Amazonas; indigenous people; rain forest; sustainable development

Abstract

Indigenous populations have lived for many generations in a sustainable fashion, developing knowledge about how to live in harmony with the environment. However, the sustainability of their life styles, their quality of life and the maintenance of intact ecosystems are threatened by a series of changes, including incorporation into the general fabric of society, conflict with non-indigenous migrants, expansion of indigenous populations and the globalization of national economies. This paper looks at the potential for policy to deal with these issues. In particular, it is shown that the ‘polluter pays principle’ is not appropriate for indigenous societies. The paper recommends a set of policies and shows how international cooperation in the areas of monitoring and enforcement, augmentation of demand for rain forest products and eco-certification can help indigenous groups improve their quality of life and maintain ecosystems in their current undisturbed state.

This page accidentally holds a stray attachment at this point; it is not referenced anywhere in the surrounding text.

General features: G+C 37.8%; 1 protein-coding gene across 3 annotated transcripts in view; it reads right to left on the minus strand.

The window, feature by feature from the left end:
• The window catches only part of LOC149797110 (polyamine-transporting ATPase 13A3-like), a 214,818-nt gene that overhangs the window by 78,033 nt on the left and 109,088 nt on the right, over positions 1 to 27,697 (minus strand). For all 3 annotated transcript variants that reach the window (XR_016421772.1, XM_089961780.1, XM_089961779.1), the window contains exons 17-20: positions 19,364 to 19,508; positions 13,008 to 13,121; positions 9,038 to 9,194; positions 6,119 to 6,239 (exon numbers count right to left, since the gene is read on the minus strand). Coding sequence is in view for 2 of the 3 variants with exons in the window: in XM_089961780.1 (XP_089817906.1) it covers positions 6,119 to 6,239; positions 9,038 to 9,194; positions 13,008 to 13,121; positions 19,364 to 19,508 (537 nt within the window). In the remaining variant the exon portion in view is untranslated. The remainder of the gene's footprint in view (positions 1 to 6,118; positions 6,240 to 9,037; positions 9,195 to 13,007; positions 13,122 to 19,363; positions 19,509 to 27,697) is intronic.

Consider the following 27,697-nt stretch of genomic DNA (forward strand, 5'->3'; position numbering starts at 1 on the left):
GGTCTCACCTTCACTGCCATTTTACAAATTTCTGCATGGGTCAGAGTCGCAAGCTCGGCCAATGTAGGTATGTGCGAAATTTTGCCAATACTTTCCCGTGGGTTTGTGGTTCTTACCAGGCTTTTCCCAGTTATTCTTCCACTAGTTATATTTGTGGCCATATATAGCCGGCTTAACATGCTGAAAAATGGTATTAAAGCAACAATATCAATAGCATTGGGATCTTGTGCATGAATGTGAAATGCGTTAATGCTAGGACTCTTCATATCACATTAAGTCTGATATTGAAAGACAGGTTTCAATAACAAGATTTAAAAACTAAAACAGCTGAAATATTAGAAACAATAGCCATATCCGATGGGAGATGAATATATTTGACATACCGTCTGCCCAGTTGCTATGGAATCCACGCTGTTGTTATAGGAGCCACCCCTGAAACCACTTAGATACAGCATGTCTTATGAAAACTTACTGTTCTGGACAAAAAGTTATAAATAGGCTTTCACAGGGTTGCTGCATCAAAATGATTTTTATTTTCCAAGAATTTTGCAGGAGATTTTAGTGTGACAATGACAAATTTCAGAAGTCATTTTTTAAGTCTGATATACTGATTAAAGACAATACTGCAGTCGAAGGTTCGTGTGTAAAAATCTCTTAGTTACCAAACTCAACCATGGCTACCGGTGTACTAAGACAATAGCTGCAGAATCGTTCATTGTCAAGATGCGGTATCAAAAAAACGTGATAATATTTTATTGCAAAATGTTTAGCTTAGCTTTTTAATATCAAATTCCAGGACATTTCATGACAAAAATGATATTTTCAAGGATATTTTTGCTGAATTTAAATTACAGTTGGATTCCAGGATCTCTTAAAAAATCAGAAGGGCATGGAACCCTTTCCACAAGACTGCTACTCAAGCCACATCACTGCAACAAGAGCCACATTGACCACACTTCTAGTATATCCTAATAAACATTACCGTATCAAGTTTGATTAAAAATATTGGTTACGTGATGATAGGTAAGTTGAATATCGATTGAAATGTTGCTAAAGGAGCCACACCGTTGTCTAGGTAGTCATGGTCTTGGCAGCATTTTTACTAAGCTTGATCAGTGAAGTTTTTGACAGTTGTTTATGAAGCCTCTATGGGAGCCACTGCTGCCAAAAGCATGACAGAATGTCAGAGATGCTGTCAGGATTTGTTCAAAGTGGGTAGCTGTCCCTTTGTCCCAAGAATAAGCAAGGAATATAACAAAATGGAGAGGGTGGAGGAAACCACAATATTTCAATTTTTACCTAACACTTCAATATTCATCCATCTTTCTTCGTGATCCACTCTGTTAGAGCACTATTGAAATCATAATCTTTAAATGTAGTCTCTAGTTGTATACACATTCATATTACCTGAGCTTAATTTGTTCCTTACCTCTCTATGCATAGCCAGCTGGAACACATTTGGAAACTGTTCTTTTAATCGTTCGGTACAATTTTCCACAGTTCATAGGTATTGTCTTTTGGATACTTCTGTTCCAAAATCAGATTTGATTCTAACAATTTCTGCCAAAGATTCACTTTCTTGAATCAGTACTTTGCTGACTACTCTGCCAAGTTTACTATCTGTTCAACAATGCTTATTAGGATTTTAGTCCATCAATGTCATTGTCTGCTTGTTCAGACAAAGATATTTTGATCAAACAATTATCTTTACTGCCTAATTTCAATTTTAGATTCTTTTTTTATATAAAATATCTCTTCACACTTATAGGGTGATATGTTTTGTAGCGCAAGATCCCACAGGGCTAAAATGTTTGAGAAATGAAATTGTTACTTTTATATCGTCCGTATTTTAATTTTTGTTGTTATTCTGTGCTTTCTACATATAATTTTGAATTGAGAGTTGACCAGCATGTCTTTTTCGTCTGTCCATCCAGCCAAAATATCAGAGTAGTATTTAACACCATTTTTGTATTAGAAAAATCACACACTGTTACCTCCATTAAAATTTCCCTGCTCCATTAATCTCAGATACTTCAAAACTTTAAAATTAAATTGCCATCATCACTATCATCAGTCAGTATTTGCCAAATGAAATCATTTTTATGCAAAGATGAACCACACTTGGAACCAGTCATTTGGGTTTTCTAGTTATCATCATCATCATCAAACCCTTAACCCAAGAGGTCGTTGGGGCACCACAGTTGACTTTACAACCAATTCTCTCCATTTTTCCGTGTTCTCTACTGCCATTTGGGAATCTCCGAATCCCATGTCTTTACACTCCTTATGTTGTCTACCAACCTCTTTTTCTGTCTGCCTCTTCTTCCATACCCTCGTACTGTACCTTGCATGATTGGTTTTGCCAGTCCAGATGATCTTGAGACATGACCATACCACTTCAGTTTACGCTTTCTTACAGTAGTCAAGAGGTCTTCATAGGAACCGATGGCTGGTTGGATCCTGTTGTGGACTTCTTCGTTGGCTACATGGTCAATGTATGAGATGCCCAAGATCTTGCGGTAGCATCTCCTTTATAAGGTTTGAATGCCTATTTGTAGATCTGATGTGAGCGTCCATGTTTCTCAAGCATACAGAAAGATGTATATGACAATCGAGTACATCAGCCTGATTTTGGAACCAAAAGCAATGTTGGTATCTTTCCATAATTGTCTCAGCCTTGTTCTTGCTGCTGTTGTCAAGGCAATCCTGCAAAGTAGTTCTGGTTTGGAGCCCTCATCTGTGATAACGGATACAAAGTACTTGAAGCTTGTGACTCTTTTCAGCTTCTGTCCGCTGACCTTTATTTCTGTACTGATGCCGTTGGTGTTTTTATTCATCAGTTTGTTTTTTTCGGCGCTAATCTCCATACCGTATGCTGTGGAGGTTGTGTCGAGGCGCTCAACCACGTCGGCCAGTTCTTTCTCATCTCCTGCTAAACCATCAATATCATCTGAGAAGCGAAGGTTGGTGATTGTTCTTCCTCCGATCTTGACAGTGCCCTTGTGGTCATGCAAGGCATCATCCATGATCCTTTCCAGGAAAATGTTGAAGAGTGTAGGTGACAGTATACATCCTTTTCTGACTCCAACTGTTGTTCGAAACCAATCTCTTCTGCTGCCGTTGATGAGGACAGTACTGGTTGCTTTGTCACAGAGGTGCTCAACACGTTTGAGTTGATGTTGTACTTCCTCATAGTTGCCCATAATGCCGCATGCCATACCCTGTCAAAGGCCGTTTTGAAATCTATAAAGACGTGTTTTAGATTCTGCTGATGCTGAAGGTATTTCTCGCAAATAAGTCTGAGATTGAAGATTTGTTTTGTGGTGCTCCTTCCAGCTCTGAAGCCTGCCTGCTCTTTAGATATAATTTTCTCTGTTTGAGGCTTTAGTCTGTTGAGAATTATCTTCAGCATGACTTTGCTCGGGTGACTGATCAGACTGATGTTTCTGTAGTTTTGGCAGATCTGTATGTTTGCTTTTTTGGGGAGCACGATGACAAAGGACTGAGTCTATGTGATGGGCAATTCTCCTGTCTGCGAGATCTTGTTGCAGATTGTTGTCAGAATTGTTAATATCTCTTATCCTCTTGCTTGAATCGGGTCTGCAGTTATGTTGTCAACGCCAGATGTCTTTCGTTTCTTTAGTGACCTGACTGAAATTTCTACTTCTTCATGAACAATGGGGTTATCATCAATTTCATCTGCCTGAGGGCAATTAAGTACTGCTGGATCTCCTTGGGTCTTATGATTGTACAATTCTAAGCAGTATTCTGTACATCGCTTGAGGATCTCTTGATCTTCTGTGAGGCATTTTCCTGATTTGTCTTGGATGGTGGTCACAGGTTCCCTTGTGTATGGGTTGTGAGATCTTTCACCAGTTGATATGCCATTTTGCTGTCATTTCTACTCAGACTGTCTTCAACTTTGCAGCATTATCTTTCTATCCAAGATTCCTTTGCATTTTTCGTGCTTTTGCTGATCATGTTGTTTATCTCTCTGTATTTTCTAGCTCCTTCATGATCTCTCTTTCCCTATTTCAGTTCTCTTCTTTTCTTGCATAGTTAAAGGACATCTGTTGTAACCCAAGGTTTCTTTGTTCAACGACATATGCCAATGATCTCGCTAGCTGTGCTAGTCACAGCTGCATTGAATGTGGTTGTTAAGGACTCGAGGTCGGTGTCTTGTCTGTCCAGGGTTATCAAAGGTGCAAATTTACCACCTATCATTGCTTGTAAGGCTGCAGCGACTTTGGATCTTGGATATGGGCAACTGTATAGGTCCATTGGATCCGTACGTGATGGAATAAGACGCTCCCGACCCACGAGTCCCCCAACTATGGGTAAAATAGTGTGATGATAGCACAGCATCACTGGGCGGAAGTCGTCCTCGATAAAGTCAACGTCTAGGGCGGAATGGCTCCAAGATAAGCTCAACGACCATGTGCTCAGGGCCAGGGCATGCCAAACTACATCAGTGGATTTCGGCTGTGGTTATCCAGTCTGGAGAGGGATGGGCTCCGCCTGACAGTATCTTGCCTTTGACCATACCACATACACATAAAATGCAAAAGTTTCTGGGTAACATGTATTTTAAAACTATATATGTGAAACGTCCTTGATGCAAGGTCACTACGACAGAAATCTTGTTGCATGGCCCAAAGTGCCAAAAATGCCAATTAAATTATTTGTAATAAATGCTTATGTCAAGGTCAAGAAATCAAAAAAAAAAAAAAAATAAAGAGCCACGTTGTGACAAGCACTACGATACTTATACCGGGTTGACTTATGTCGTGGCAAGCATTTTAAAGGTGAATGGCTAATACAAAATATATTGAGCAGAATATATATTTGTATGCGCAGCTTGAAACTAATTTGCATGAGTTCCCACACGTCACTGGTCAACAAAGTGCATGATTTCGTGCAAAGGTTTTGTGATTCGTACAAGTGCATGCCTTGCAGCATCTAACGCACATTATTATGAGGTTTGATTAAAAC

Citation

(2004) 11 International Journal of Sustainable Development & World Ecology 312-325

Paper

Indigenous people and sustainable development in Amazonas

Facebooktwittergoogle_pluspinterestlinkedintumblrmailFacebooktwittergoogle_pluspinterestlinkedintumblrmail